Statistically speaking, it is a two-horse race between Anthony Davis and DeAndre Jordan but Jordan has to get the nod due to his rebounding, overall presence and his durability. Jordan has played in over 300 straight games and is the active Ironman leader. DJ has a commanding lead in rebounding at 15 per game; the most since Kevin Love in 2010-11. It will be the second consecutive year he leads the league in rebounding. He also ranks fifth in blocks at 2.23 and fifth among centers in steals averaging one a night. DeAndre’s Wins Above Replacement is 11.84 which leads all centers. Davis has averaged 10.2 boards to go along with 2.9 blocks and 1.5 steals but DeAndre anchors a team that has sights set on making a deep run in the playoffs.

Sixth Man of the Year

The reigning sixth man of the year, Jamal Crawford, has struggled this season with his shot and injuries. Lows of 15.9 points and 39% shooting from the field are the worst during his three year stint with the Clippers. The 35-year-old Washington-native will give way to a 26-year-old from Washington, Isaiah Thomas who should run away with the award. Thomas played well in his first season with Phoenix but was traded away to Boston where he has begun to flourish and has led the Celtics into the postseason. The super sub has averaged 19.5 points and 5.4 assists off the bench in 20 games for Boston. His combined numbers this year slash 16.5/2.3/4.2 which should hands down give the diminutive dynamo the award

Most Improved Player

It looks like Jimmy Butler of the Chicago Bulls will run away with this award. The injuries to Derrick Rose might have been a blessing in disguise as the NBA’s leader in minutes per game has exploded from 13.1 points per game a year ago to 20 this season. The first year all-star has gone from a 2013-14 slash of 13.1/4.9/2.6 to 20/5.8/3.3. His field goal percentage has risen from 39% to 46% and his three-point percent from 28 to 37. Coach Thibodeau’s will eventually need to rest Butler’s legs before he runs him into the ground, but for now, Butler has been magnificent.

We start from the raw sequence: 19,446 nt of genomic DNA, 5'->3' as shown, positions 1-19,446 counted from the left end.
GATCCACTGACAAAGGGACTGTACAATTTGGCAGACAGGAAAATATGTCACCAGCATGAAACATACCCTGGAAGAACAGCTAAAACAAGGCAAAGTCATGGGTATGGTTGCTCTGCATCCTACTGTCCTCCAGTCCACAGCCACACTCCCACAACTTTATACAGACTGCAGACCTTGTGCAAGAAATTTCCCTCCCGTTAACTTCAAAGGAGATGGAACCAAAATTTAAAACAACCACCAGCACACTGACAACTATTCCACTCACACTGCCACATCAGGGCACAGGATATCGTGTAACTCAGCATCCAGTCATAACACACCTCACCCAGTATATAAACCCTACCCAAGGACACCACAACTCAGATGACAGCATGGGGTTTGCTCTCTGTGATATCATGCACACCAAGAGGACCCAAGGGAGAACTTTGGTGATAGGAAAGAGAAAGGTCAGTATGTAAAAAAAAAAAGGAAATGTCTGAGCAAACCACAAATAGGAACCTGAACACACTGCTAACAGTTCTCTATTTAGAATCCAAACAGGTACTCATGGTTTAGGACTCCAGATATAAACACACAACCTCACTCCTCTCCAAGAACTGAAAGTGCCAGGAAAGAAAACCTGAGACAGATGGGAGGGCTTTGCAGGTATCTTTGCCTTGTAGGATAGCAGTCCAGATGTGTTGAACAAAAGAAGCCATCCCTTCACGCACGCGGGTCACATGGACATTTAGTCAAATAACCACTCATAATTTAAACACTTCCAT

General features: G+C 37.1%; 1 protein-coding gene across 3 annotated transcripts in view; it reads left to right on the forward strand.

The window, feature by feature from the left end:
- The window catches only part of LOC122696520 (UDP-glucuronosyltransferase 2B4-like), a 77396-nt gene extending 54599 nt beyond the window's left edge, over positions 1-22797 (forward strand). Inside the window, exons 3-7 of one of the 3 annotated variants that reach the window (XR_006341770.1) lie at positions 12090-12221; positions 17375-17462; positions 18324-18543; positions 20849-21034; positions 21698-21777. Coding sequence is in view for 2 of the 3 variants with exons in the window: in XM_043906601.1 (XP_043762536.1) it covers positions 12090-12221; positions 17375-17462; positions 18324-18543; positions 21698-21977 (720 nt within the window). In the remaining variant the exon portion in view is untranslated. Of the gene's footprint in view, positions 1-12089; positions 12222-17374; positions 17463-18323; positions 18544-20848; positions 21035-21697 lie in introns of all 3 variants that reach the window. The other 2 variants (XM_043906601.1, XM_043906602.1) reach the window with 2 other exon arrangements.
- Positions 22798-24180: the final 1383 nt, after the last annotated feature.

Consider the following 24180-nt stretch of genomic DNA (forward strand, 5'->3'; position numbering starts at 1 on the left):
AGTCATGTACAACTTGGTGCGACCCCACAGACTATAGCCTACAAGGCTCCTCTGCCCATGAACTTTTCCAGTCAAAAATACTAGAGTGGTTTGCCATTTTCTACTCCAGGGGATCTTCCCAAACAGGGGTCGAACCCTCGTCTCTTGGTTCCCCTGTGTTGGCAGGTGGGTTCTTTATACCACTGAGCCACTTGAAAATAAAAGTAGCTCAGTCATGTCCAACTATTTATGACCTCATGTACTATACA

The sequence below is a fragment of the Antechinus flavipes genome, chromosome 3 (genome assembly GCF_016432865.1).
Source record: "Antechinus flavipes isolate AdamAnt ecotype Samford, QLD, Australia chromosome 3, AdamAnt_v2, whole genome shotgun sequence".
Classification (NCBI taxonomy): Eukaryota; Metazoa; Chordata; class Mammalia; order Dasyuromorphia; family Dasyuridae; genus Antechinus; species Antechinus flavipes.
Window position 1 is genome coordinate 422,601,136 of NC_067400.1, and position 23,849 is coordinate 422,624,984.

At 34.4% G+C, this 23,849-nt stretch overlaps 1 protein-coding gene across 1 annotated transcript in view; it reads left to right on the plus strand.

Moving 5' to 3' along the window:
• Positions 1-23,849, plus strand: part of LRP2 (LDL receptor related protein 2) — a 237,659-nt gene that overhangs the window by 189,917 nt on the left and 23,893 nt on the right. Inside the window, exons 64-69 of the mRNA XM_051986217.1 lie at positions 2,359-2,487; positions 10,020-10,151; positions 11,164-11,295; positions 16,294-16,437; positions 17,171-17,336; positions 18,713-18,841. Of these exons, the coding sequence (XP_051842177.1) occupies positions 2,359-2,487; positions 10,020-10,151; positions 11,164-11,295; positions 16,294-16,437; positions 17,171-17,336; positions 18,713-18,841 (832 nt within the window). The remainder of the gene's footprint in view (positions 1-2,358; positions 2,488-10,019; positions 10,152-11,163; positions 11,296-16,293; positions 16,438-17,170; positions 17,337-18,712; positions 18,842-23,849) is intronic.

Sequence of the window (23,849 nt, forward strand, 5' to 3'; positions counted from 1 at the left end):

Rookie of the Year

The most heralded rookie class since 2003 has flopped due to injuries, but Andrew Wiggins has shined with the NBA-worst Minnesota Timberwolves. Elfrid Payton and Nikola Mirotic have charged hard, but Wiggins being the number one option and ability to log major minutes gives him the nod. Not only has he been a human highlight real with spectacular dunks over 7-footers, Wiggins has also been able to be an all-around contributor. Injuries to Mo Williams and Kevin Martin helped thrust Wiggins into becoming the number one scoring option. He averages 16.8 points and 4.5 rebounds and has held his own in the league. Playing on a team like Minnesota has allowed him to log quality minutes in a low pressure situation to build upon for the future. It is yet to be seen if he can develop a consistent jumper and become a top scorer on a playoff team, but he will a great foundation to build on moving forward.

Coach of the Year

Jason Kidd, Mike Budenholzer and Steve Kerr are all the likely front runners. The Warriors have been sensational this season for first year coach Steve Kerr, but no one could have imagined the Hawks as a 60-win team. Coach Bud has to win the award for the job he has done with Atlanta. A healthy Al Horford and a strong bench has propelled the Hawks into the number one seed and thwarted the Cavaliers of running roughshod through the East. The next step for Atlanta will be to have playoff success. It should be finals or bust for the Hawks, but a trip to the Eastern Conference Finals will be welcomed as well by Atlanta fans.